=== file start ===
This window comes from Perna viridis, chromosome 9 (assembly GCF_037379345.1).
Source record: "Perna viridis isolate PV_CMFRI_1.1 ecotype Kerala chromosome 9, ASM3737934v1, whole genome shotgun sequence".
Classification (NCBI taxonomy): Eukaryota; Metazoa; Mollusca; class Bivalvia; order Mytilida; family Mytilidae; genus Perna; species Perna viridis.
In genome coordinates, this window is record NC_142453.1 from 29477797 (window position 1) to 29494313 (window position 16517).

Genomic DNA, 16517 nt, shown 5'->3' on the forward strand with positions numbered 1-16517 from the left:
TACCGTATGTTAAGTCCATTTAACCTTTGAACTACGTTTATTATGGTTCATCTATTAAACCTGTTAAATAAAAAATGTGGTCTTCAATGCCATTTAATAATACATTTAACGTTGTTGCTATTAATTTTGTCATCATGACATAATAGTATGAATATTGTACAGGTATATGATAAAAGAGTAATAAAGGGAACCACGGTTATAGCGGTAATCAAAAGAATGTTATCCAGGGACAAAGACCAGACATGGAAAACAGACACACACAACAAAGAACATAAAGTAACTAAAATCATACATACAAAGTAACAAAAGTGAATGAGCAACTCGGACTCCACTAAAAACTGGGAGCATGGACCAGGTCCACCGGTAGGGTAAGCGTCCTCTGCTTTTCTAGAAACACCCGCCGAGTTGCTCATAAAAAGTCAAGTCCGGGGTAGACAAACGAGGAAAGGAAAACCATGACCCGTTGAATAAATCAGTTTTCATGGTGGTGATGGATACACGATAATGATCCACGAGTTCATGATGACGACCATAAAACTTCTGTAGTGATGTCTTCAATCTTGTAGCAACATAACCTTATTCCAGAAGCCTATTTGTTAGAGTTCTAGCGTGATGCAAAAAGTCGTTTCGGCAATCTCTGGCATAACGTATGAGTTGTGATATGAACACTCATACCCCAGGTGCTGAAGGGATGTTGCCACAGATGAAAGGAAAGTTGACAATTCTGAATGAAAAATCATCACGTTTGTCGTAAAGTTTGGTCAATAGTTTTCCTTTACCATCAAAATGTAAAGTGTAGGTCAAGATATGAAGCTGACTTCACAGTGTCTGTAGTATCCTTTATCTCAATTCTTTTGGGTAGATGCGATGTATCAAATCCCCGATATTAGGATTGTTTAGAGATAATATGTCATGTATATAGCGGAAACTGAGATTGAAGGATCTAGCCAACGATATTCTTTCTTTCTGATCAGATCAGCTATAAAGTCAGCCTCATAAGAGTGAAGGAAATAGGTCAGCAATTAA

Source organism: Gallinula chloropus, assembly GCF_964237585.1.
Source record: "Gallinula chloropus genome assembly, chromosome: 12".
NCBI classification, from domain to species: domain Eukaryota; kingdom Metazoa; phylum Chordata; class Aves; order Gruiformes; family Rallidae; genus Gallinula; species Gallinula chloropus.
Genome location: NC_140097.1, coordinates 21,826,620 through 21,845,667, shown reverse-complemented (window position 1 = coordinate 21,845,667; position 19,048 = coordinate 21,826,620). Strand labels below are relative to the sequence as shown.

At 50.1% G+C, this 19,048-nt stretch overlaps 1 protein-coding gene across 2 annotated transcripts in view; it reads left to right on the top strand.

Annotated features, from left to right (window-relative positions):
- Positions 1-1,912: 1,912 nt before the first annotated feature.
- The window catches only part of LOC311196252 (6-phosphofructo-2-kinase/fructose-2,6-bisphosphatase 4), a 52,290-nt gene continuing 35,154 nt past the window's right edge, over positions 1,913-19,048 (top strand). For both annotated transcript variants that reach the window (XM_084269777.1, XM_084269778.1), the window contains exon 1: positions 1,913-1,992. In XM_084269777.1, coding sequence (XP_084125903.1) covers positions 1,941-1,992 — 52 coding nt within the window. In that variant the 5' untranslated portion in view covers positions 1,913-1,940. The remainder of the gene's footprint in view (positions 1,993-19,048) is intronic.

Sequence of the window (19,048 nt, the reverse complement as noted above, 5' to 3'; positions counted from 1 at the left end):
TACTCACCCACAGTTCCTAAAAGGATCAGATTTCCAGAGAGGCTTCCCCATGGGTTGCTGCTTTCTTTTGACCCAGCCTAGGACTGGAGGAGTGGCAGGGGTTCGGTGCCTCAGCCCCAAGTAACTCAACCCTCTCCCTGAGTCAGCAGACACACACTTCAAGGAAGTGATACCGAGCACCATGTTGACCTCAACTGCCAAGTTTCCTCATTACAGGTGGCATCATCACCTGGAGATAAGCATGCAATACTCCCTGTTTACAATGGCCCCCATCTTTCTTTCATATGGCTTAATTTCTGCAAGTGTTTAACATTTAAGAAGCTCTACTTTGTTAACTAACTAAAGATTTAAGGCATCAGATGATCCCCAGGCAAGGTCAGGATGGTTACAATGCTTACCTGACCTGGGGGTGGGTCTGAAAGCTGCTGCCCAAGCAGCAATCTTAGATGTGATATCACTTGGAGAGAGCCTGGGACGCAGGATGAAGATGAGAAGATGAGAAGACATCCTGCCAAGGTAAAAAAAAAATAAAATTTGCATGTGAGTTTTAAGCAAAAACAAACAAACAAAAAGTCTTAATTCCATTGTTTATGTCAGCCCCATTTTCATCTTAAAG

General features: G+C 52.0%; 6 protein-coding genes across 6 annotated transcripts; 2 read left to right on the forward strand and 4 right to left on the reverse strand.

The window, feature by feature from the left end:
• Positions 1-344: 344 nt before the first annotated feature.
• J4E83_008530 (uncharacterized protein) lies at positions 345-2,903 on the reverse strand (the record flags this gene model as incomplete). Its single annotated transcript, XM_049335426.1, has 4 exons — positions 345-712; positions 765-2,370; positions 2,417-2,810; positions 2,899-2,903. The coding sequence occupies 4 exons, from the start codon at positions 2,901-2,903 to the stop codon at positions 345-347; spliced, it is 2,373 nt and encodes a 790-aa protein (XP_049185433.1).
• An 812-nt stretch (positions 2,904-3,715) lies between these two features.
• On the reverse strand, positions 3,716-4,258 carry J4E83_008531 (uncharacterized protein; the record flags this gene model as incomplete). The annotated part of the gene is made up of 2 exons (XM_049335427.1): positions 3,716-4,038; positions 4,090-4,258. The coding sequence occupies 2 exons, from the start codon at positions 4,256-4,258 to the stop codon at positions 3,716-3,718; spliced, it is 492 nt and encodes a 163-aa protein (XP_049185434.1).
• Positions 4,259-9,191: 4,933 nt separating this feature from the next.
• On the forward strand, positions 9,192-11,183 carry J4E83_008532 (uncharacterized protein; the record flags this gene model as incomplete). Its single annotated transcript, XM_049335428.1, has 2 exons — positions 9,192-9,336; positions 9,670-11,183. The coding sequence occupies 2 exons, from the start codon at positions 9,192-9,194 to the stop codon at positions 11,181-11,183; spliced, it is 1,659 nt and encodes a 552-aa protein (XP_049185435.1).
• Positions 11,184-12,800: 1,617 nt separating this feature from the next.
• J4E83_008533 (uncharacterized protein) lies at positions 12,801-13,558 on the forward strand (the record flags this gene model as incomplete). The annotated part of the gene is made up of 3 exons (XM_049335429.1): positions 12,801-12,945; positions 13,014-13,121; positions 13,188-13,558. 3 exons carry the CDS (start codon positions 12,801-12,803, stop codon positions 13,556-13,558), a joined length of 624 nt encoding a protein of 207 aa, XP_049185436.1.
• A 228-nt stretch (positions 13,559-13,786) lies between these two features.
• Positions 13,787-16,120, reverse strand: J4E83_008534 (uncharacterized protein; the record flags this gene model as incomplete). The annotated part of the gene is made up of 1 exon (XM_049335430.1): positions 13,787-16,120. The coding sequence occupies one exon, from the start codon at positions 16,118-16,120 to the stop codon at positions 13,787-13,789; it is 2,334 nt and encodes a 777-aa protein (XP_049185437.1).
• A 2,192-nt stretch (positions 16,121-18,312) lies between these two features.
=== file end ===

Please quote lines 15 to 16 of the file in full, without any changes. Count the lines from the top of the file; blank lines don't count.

Sequence of the window (19,048 nt, the reverse complement as noted above, 5' to 3'; positions counted from 1 at the left end):
TACTCACCCACAGTTCCTAAAAGGATCAGATTTCCAGAGAGGCTTCCCCATGGGTTGCTGCTTTCTTTTGACCCAGCCTAGGACTGGAGGAGTGGCAGGGGTTCGGTGCCTCAGCCCCAAGTAACTCAACCCTCTCCCTGAGTCAGCAGACACACACTTCAAGGAAGTGATACCGAGCACCATGTTGACCTCAACTGCCAAGTTTCCTCATTACAGGTGGCATCATCACCTGGAGATAAGCATGCAATACTCCCTGTTTACAATGGCCCCCATCTTTCTTTCATATGGCTTAATTTCTGCAAGTGTTTAACATTTAAGAAGCTCTACTTTGTTAACTAACTAAAGATTTAAGGCATCAGATGATCCCCAGGCAAGGTCAGGATGGTTACAATGCTTACCTGACCTGGGGGTGGGTCTGAAAGCTGCTGCCCAAGCAGCAATCTTAGATGTGATATCACTTGGAGAGAGCCTGGGACGCAGGATGAAGATGAGAAGATGAGAAGACATCCTGCCAAGGTAAAAAAAAAATAAAATTTGCATGTGAGTTTTAAGCAAAAACAAACAAACAAAAAGTCTTAATTCCATTGTTTATGTCAGCCCCATTTTCATCTTAAAG